DETROIT -- A new V-6 engine scheduled to start production next fall eventually could become the Swiss Army knife of engines for Ford Motor Co.
By the end of the decade, the 24-valve 3.5-liter engine will power one in five Ford, Lincoln and Mercury vehicles sold in North America, said Barb Samardzich, Ford's new vice president of powertrain operations.
Ford is investing $335 million to build the Duratec 35 V-6 at its Lima, Ohio, engine plant. Ford has said Lima will have annual production capacity of 325,000 engines. That's not enough for 20 percent of the vehicles Ford expects to sell in 2010, Samardzich said last week. But she wouldn't say whether the automaker already has a plan to produce the 3.5-liter engine in a second plant.
Ford won't forecast how many vehicles the new engine will be in by the end of the decade. But it could be around 650,000 if Ford sticks with its 20 percent plan. In 2005 the automaker will produce an estimated 3.27 million Ford, Lincoln and Mercury brand vehicles in North America, according to the Automotive News Data Center.
The aluminum double-overhead-cam engine will debut next fall in the 2007 Ford Edge and Lincoln Aviator crossovers. It will be teamed with a new six-speed automatic transmission and produce about 250 hp.
Ford engineers designed the 60-degree V-6 to be used in an array of front-, rear- and all-wheel-drive vehicles. Ford wouldn't confirm other vehicles beyond the Edge and Aviator. But the engine is expected to find a home in the Lincoln Zephyr and Ford Five Hundred sedans, sources say.
And it can be teamed with several performance-boosting, fuel-saving and emissions-lowering technologies, such as gasoline direct injection, turbocharging and electric motors for hybrids.
Taking a page from Honda Motor Co. and Toyota Motor Corp., Ford engineers moved the catalytic converter closer to the exhaust manifold. That helps lower emissions on cold starts. Ford says the new V-6 can meet California's strict Partial Zero Emission Vehicle (PZEV) emissions standards.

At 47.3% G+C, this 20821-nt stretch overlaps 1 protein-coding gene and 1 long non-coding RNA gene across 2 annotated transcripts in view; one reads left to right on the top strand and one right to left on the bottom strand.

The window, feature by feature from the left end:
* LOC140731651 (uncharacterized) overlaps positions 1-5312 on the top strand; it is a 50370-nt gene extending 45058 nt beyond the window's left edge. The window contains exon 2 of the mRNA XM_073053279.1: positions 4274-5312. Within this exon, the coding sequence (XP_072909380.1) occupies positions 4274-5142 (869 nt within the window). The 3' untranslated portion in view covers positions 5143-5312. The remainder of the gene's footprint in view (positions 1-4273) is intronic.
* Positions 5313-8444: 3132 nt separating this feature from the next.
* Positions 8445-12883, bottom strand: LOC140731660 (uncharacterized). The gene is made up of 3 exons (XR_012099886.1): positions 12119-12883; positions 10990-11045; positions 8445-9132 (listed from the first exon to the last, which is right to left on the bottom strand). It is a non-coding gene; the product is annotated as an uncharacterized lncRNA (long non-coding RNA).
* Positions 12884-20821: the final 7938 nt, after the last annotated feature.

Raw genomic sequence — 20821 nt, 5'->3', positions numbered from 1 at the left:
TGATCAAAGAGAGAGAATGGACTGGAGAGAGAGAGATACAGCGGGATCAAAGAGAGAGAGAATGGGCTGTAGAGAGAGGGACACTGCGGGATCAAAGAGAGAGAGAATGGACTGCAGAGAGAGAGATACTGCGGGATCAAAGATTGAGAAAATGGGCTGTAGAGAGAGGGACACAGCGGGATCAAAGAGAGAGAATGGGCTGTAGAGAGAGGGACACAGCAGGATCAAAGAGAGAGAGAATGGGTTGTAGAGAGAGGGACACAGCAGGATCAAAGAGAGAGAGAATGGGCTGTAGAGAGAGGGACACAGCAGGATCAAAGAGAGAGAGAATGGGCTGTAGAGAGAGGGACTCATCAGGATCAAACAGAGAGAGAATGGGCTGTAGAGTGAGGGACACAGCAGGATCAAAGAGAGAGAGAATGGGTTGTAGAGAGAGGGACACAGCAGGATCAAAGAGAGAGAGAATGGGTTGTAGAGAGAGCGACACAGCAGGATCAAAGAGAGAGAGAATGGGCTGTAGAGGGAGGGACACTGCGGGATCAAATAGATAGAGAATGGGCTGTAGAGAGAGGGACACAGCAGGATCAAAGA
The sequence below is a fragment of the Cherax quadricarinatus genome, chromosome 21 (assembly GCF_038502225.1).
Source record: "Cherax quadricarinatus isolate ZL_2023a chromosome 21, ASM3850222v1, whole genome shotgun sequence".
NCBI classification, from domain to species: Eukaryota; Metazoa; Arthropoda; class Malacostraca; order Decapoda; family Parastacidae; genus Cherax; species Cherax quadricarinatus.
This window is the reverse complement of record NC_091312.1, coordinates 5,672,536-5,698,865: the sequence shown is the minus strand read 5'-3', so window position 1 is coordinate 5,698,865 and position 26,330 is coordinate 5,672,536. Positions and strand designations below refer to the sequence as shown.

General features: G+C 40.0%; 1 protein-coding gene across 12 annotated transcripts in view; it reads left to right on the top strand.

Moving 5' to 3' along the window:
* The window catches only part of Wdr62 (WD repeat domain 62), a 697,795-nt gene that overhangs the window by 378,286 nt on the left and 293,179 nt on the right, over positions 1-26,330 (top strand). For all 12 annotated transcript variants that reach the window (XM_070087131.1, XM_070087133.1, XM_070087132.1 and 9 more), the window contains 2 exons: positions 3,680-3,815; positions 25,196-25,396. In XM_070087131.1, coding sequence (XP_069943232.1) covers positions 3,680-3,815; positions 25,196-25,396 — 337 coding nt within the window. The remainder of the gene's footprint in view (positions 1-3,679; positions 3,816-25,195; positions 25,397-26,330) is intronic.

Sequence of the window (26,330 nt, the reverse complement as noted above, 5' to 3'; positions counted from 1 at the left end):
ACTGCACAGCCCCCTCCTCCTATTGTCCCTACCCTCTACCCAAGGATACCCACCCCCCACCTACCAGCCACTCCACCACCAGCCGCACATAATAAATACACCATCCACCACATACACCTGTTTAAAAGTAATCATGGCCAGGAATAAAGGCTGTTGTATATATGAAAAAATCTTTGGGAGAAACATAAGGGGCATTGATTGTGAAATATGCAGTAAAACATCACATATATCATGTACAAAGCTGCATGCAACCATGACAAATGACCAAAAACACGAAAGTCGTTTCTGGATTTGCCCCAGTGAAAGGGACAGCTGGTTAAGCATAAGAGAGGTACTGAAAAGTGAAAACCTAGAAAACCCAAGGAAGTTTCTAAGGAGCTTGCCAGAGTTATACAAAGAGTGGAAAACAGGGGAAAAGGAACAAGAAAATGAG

The new six-speed transmission is the first application of the gearbox Ford developed with General Motors. It delivers a 7 percent boost in fuel economy compared with the outgoing four-speed, which will help offset the increase in engine size.
Samardzich said the new engine could easily be used in high-performance vehicles. "When you put on technology such as direct injection, you probably get 20 or 30 horsepower," Samardzich said.
Ford plans to keep its 3.0-liter engine in production for now. But with the 3.5-liter engine, Ford's V-6 offerings will stack up better against the competition.
"Frankly, it was a bit of a hole in the overall lineup," said Dan Kapp, Ford's executive director of powertrain engineering. "It covers a huge amount of ground particularly when you can mate it with a six-speed."
Amy Wilson contributed to this report
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